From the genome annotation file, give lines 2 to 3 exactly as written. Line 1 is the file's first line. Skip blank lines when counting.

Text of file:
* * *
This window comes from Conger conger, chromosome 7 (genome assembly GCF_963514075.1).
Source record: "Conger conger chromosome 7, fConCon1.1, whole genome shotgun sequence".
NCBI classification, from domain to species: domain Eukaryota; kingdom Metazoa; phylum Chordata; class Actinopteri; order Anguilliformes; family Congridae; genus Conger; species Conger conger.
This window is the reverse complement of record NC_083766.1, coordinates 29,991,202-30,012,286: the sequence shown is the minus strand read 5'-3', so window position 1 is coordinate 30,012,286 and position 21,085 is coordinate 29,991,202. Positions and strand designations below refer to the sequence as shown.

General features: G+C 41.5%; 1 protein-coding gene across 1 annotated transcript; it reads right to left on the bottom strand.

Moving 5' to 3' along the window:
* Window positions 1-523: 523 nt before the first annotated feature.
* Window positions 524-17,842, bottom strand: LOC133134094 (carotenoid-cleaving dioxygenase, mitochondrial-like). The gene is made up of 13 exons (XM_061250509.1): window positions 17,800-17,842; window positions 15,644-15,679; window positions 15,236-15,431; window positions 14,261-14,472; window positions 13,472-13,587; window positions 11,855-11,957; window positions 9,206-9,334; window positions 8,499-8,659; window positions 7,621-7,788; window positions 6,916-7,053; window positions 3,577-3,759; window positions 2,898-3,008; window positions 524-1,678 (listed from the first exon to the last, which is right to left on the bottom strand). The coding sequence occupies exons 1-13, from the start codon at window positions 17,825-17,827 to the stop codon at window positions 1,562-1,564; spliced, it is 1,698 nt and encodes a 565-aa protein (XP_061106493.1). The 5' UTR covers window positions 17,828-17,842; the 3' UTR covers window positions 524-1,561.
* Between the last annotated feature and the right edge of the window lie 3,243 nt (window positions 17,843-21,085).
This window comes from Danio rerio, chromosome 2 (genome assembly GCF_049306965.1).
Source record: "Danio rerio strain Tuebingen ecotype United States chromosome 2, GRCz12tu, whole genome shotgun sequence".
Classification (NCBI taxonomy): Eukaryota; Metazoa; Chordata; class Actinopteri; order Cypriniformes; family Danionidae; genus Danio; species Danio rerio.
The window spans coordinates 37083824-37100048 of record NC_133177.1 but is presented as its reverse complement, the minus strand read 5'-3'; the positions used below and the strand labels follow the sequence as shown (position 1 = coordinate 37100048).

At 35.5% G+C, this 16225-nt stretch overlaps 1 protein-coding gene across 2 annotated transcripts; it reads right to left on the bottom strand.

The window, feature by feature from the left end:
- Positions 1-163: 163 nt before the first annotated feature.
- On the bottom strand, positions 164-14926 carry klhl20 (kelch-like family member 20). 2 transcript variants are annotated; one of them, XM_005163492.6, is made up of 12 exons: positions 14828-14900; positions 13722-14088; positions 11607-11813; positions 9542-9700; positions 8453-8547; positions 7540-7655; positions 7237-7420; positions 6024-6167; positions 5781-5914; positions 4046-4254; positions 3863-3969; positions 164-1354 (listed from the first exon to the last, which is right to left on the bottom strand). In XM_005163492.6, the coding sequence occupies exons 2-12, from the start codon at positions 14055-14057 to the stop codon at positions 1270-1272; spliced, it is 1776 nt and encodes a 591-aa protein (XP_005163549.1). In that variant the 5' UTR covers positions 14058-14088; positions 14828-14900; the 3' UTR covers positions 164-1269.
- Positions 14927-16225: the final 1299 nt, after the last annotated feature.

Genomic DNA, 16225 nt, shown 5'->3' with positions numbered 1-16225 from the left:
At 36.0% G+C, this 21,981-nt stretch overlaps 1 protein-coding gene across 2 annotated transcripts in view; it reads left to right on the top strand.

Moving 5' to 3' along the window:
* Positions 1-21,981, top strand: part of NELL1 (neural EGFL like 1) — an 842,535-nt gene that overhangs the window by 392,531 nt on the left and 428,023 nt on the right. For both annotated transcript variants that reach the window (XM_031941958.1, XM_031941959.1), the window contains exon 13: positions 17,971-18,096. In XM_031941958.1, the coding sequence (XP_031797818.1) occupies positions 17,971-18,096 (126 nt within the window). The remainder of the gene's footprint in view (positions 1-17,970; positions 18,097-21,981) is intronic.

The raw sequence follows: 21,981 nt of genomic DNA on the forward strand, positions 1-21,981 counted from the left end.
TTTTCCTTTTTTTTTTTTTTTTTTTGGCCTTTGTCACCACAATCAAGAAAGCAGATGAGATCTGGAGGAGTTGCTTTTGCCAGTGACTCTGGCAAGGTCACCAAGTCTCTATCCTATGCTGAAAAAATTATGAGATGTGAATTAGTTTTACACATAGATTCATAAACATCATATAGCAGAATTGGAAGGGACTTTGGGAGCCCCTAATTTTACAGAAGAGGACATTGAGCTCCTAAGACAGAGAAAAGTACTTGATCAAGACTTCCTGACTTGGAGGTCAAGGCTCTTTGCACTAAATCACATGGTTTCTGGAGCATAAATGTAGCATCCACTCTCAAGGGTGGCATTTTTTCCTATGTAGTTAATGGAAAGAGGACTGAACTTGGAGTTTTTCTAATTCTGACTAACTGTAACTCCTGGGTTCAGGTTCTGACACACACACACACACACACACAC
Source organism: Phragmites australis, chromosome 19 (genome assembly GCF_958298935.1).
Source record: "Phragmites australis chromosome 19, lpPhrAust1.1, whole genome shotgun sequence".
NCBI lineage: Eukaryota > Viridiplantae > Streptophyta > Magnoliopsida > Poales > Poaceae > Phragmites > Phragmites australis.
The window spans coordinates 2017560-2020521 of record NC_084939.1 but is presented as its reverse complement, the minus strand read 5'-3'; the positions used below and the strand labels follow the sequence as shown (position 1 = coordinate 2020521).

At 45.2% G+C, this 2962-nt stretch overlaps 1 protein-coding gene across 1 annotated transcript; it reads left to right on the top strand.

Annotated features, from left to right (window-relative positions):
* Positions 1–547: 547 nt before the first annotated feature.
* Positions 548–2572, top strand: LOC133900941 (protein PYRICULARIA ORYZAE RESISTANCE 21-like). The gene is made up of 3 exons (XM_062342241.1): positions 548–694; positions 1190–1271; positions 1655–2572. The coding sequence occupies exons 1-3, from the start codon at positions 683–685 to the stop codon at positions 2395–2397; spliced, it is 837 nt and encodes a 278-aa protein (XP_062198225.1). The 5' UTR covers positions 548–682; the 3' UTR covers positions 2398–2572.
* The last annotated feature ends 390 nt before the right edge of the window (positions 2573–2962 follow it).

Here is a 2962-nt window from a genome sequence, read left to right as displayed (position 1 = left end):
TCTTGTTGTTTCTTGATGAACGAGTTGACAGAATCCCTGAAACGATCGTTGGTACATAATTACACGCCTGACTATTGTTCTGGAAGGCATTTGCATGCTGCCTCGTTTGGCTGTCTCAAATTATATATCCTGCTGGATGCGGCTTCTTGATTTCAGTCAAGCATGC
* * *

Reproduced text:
Source record: "Conger conger chromosome 7, fConCon1.1, whole genome shotgun sequence".
NCBI classification, from domain to species: domain Eukaryota; kingdom Metazoa; phylum Chordata; class Actinopteri; order Anguilliformes; family Congridae; genus Conger; species Conger conger.